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11 Drug Using Athletes Who Make Charlie Sheen Look Like an Amateur
“Party like a rock star” is dangerously close to being replaced with “party like Charlie Sheen,” given his recent exploits. While athletes, as a rule, can’t compete with the likes of actors, rock stars, or even writers when it comes to drug intake, there are a few that “represent” harder than others. Unfortunately, as you’ll see from the names on this list, virtually none of these stories has a happy ending. The lesson, as always: “Cocaine’s a hell of a drug.”
11. Jon Daly
I don’t know if what JD does will fit a standard definition of “partying,” but it’s certainly something. Since joining the tour in 1991 Daly has been the Cousin Eddie to the PGA’s Griswolds. His tendency to sip a chardonnay or 15 has caused domestic disturbances, wrestling matches with 62 year-old fans, and just being drunk outside Hooters throughout the south. He also smokes on the course, which is actually kind of awesome. When you’ve got a drink named after you (Jon Daly=Dirty Arnold Palmer=Lemonade and sweet tea vodka), you know your doing something right. Or wrong. I guess it depends on your outlook.
10. Lawrence Taylor
Like Charlie Sheen, LT was known for his love of coke. And like Sheen, LT was also know for his love of hookers. The good news is Taylor supposedly cleaned up his act as far as cocaine is concerned. The bad news? He was recently caught with a child prostitute. That is bad news.
9. Steve Howe
This guy might take the cake. I actually consider Howe the Charlie Sheen of Cocaine snorters. He was suspended seven times during his 17-year career. (Baseball might want to revisit their substance abuse policies after so many suspensions and an overturned “ban for life.”) Howe’s career was nothing remarkable – he pitched about .500 with a couple standout years. It seems that the seven suspensions couldn’t exorcise his demons, as he flipped his pickup truck in 2006 in California with crystal meth in his system.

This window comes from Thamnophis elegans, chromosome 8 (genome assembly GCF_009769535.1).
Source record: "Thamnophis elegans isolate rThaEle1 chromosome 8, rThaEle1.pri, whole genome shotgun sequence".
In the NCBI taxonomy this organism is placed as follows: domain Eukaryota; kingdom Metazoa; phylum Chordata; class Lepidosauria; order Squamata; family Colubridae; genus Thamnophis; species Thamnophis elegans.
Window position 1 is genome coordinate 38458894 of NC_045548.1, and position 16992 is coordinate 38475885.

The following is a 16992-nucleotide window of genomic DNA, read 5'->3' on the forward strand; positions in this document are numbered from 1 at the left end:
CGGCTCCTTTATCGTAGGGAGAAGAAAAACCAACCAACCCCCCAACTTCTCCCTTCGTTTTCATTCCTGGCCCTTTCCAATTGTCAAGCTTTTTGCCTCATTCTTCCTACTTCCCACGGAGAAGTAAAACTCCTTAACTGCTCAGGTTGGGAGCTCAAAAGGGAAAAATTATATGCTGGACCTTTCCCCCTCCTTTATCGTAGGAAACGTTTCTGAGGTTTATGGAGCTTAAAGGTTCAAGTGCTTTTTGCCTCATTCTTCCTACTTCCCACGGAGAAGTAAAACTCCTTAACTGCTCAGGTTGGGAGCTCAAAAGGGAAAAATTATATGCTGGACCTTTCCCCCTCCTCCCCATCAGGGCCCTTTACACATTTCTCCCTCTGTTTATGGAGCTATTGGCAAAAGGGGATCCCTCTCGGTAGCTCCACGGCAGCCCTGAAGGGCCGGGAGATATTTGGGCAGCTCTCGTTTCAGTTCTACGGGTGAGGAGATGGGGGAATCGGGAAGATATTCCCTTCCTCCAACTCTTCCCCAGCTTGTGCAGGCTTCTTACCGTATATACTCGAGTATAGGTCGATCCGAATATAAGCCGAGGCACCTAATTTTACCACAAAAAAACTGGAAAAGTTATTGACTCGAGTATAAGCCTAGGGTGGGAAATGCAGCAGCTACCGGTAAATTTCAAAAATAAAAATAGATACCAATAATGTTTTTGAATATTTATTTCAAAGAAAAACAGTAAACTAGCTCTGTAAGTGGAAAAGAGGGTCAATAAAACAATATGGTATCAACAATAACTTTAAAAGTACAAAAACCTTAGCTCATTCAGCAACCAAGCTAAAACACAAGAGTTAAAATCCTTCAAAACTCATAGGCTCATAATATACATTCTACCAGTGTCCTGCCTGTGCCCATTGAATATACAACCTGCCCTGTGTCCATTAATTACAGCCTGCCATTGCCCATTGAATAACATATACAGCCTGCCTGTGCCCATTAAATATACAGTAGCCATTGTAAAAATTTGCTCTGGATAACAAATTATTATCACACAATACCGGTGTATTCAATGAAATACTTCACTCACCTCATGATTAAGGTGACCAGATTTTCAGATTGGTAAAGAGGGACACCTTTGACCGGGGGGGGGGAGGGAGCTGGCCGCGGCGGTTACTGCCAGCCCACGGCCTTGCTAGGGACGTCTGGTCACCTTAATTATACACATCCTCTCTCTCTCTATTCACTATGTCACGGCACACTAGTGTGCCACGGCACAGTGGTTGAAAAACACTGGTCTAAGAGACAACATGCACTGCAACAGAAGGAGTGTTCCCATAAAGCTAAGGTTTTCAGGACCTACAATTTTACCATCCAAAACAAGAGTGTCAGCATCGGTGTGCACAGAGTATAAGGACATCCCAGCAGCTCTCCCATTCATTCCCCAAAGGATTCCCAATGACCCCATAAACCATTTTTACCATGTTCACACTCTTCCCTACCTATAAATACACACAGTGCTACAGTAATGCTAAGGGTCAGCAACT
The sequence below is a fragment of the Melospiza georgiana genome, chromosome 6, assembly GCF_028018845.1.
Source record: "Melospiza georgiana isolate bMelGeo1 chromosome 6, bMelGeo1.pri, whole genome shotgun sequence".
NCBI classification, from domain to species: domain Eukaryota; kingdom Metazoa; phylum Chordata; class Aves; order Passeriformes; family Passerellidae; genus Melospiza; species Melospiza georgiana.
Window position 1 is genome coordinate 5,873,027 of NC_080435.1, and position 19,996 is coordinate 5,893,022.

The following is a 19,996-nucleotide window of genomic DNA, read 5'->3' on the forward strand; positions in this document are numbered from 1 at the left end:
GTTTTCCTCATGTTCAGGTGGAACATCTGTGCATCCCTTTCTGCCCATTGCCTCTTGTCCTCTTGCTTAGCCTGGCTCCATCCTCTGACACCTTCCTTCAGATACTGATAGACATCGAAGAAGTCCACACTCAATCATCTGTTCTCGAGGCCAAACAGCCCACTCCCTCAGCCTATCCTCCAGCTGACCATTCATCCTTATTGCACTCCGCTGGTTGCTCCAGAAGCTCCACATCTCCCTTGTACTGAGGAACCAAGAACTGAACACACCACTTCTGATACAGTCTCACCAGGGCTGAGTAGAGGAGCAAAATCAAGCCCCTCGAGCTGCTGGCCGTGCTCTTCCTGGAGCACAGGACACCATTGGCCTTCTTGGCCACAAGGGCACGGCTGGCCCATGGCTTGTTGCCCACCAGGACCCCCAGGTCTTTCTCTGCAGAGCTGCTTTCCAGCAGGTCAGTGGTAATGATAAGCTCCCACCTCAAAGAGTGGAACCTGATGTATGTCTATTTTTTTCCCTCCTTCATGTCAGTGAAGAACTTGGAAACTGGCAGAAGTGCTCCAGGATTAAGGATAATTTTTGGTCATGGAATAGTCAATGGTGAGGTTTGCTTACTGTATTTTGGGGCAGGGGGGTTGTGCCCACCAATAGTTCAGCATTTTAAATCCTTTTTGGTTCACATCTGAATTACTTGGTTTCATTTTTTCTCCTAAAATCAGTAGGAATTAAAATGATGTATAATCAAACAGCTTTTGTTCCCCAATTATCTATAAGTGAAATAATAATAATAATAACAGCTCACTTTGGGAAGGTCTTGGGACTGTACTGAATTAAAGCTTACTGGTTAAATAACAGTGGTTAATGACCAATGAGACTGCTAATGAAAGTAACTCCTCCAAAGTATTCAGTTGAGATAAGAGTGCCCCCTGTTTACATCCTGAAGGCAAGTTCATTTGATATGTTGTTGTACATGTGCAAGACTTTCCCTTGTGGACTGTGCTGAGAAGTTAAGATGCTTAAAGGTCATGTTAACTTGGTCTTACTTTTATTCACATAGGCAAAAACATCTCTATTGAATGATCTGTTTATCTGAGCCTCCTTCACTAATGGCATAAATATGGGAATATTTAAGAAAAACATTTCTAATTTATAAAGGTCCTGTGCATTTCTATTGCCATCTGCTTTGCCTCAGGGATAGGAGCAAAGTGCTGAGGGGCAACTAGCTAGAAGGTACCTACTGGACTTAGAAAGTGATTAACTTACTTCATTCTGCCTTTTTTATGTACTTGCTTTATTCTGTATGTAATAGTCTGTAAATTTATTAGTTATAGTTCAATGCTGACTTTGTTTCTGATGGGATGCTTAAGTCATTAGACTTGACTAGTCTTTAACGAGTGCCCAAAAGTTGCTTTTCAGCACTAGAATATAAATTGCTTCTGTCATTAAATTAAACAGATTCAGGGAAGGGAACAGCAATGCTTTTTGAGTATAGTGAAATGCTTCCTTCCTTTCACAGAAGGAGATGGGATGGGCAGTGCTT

8. Mickey Mantle
The stories of Mick and his buddies going out on the town are legendary. “Dinners” among Mantle and his teammates would end when the sun came up, often on game days. Beers were in the clubhouse after and before games to subdue hangovers. Unsurprisingly, Mickey’s alcohol-focused lifestyle caught up with him in a number of ways. Virtually all his personal relationships had been tainted by booze by the end of his career. Nevermind the fact that the alcohol had destroyed his liver. He received a liver transplant in 1995, but the damage had been done. Cancer had spread throughout his body, killing him two months later.
7. Andre the Giant
Mr. the Giant was a big dude. Standing about 7 feet tall and weighing about 500 lbs (the WWF stats are wildly unreliable), this behemoth was rarely comfortable, especially while traveling. So he self-medicated. With a hell of a lot of booze. 75 beers in a night was not uncommon. He once wrestled in Madison Square Garden after 16 BOTTLES of wine. By all accounts, Andre didn’t experience many adverse effects of his heavy drinking – he was a happy drunk and his other health problems got the best of him before the effects of drinking did, so there isn’t much in the way of a cautionary tale here. He was just literally a gigantic lush.
6. Josh Hamilton
Hamilton’s story is unlike many others on this list in that he was able to turn his hard-partying ways around before he sacrificed his career. Hamilton’s love affair with drugs and alcohol started in 2001 while he was playing A and AA-ball in the Devil Rays’ system. Over the next couple years, his addictions took their toll, causing him to miss practices, get suspended for failed drug tests, and eventually caused his de facto retirement from baseball to seek help from 2004 to 2006. He was able to maintain sobriety as he became a standout player for the Rangers, having refrained from alcohol and drugs since 2005. Hamilton had a well-documented slip-up in 2009, but aside for that seemingly isolated incident, he has been on the straight and narrow, setting aside his demons to take home the MVP trophy last year.